Railroads, Chicago, Wearables, More: Wednesday Buzz, January 20, 2016


Cornell University has gotten a grant to put a lot of railroad materials online. “Spanning the 19th and 20th centuries, the Kheel Center’s collections document the rise and fall of railroads, as well as the emergent and declining power of the unions that kept the railroads running and the American economy growing. The collections include the records of companies, unions and associations; rulebooks and payrolls; reports and photographs from commissions; and transcripts of oral histories with major industry figures.”

The city of Chicago has opened a new portal for displaying open data about the city. “…the City has introduced OpenGrid, a new website and app that allows the public to easily navigate, use, and consume open date [sic]. OpenGrid lets users tailor and filter searches based on their location, like looking for new buildings in their neighborhood or spotting nearby road closures. The platform also makes it easier for residents to identify and filter data that’s relevant to them, like being able to see which city services are delivered directly to their block.”

There’s a new operating system for wearables. “Aside from watchOS, Tizen, and Android Wear, a new platform is ready to rock the smartwatch game. The AsteroidOS is a new open source operating system that you can use on any smartwatch, at least, any Android Wear based wearable device. We’re guessing this is like CyanogenMod (CM) for the smartwatch industry.”


YouTube is expanding its partnership with Sundance. “For the last few years, YouTube and the Sundance Film Festival have teamed up to bring panels, workshops, and initiatives focused on emerging content creators to the annual Park City, Utah-based and film-oriented event. And for 2016, the two brands will expand their collaboration to include five Festival-wide initiatives to support up-and-coming storytellers.”

Very early social media site Friends Reunited is going to close. “Steve Pankhurst, one of the creators of the site, launched it to the public in 2000, where it quickly grew to have more than 10 million active members. The company then sold to broadcaster ITV for £175 million (~$250 million) in 2005.”


Handy from Betanews: 3 Screen Recorder Extensions for Chrome.


Ad blockers everywhere, so advertising is working that ninja stealth. Jezebel has an article which is equally fascinating and (kind of) horrifying: Here’s How Much Celebrities Make in the Instagram Product Placement Machine. “Celebrity endorsements are nothing new, but the explosion of social media has shifted the practice into new territory. As I’ve discussed here before, advertisements posted as selfies on Instagram or Twitter usually contain no clear indication that the celebrity or personality in question has been paid to promote the product—despite the fact that, in many cases, they’re legally required to disclose exactly that.”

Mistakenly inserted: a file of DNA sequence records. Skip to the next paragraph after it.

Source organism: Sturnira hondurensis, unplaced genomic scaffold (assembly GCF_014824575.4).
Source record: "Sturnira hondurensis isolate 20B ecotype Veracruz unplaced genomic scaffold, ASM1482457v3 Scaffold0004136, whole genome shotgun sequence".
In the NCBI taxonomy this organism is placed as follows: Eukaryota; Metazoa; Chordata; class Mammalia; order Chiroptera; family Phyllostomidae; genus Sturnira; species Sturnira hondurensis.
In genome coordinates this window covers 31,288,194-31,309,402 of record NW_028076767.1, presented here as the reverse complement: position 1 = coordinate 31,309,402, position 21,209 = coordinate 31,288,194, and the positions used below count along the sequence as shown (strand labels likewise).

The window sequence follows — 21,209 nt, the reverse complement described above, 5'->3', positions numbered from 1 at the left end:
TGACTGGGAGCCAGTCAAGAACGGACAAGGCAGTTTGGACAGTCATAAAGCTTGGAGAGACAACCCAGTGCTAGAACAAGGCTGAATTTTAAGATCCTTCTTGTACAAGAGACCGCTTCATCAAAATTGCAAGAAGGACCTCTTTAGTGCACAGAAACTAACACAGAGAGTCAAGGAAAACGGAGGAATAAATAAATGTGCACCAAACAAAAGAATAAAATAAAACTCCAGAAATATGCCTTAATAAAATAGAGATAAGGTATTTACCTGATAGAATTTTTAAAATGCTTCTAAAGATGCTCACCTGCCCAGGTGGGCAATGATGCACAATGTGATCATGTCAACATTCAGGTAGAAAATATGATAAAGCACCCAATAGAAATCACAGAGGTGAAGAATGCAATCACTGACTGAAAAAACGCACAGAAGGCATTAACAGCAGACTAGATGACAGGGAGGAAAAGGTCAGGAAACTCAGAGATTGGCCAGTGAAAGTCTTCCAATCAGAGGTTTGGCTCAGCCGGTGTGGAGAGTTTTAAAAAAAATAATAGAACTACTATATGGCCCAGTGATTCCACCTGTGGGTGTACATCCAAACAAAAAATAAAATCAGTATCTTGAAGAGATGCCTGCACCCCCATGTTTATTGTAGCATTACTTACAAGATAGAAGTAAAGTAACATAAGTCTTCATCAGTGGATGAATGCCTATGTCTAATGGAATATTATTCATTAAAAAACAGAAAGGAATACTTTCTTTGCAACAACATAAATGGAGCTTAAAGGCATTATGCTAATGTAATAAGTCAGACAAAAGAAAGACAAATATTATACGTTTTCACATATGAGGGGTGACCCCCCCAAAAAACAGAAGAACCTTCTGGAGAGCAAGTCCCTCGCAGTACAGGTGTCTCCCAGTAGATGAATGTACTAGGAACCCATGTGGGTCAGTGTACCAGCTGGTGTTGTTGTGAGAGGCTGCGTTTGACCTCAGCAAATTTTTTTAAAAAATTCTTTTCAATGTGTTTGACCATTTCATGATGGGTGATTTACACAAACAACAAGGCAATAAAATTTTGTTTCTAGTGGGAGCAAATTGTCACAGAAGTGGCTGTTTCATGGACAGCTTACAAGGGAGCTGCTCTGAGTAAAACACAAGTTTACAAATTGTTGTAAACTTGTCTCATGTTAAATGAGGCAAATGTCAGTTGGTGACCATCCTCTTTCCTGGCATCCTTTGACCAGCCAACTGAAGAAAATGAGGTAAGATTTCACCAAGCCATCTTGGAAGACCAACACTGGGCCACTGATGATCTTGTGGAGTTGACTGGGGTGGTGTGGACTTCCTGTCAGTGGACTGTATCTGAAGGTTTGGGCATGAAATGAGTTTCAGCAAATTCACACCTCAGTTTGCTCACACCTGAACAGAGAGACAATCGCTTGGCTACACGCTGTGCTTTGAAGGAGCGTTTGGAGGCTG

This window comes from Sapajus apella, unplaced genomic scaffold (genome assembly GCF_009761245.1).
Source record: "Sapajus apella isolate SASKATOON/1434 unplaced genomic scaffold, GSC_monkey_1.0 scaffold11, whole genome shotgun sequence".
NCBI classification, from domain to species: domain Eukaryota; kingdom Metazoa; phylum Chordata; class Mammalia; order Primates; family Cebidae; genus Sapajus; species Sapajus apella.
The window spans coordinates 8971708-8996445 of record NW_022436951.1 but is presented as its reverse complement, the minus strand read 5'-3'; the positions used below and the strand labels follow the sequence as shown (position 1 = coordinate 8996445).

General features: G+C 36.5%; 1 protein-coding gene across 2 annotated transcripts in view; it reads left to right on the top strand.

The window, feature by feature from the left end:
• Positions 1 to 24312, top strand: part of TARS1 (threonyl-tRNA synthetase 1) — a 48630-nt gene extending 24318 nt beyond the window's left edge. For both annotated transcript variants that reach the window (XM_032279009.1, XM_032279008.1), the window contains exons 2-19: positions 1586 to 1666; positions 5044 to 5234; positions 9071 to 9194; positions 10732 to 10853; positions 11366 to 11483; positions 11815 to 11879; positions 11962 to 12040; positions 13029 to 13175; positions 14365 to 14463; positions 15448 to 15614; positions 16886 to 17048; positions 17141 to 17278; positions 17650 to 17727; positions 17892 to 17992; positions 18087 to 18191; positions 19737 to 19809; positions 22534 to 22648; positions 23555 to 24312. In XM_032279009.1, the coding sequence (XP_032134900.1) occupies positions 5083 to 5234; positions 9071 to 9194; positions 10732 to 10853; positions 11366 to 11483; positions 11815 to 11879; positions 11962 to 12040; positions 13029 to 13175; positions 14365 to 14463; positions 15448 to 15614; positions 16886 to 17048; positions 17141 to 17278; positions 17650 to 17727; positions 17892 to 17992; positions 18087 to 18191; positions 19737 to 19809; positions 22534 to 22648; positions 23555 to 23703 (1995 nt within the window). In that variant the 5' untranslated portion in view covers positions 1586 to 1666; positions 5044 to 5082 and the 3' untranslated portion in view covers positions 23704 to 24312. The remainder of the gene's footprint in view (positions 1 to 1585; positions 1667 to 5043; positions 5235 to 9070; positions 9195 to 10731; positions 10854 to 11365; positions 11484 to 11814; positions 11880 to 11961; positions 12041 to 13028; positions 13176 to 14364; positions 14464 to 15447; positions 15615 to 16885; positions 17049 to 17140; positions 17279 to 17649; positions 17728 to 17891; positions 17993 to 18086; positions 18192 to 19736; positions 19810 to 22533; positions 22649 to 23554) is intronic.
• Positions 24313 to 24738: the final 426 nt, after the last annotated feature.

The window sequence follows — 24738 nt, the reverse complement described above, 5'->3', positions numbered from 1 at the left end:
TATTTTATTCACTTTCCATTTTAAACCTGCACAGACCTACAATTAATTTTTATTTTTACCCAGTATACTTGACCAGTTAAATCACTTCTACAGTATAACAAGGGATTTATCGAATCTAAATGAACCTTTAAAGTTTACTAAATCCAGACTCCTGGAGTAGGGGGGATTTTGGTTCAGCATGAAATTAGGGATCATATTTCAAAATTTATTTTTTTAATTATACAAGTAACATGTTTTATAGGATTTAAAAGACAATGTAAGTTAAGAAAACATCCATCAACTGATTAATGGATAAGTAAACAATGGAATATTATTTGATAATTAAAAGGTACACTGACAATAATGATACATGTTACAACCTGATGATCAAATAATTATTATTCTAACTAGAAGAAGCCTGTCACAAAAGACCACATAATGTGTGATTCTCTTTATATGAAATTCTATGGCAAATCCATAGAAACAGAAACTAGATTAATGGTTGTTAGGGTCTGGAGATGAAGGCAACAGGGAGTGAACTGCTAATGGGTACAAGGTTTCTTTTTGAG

Fun story from The New York Times: Hack the Dinos. “The museum’s paleontologists brainstormed for months about digital tools that they wished existed. Automating skull analysis was one item on the wish list. Others included modernizing the venerable field notebook to the age of smartphones and converting cladograms — the family trees that show the evolutionary relationships among species — to digital formats.”

Pakistan has lifted its ban on YouTube after getting a custom version. “Pakistan said on Monday it had removed a three-year ban on YouTube after the Google-owned video-sharing website launched a local version that allows the government to demand removal of material it considers offensive.”


Oracle released a record 248 patches on Tuesday. Strangely enough, it took me roughly 248 seconds to convincingly fake a shocked look over the fact that Oracle is still issuing Java patches. “Oracle admins will be busy: The company issued 248 patches on Tuesday, its largest-ever release, according to one security vendor…. Most of those vulnerabilities related to Java SE, Oracles’s platform for running Java applications on servers and desktops.”

What is apparently a big dump of US voter records has shown up on the dark Web. “The datasets appear to include voters’ full names, dates of birth, the date they registered to vote, addresses, local school districts, and several other pieces of information. The dumps also include voting records from previous elections and political affiliations. The two largest files are 1.2 GB and 1 GB, respectively, and each contain at least a million entries. The folder containing the files is called ‘US_Voter_DB,’ though Motherboard could not independently verify the contents’ legitimacy.”


Apparently people trust Google for news more than they trust actual news outlets. Where do people think Google gets its news? Flying elves? “One reason for the disparity could be the way news outlets package stories for specific platforms. Headlines that have been optimized for search engines are usually short and fact-based (hence the trust), while headlines shared on other platforms—social media in particular—can be more open to interpretation. Facebook is now the top traffic referrer to publishers, ahead of Google.” People hate clickbait. STOP THE PRESSES. Good morning, Internet…

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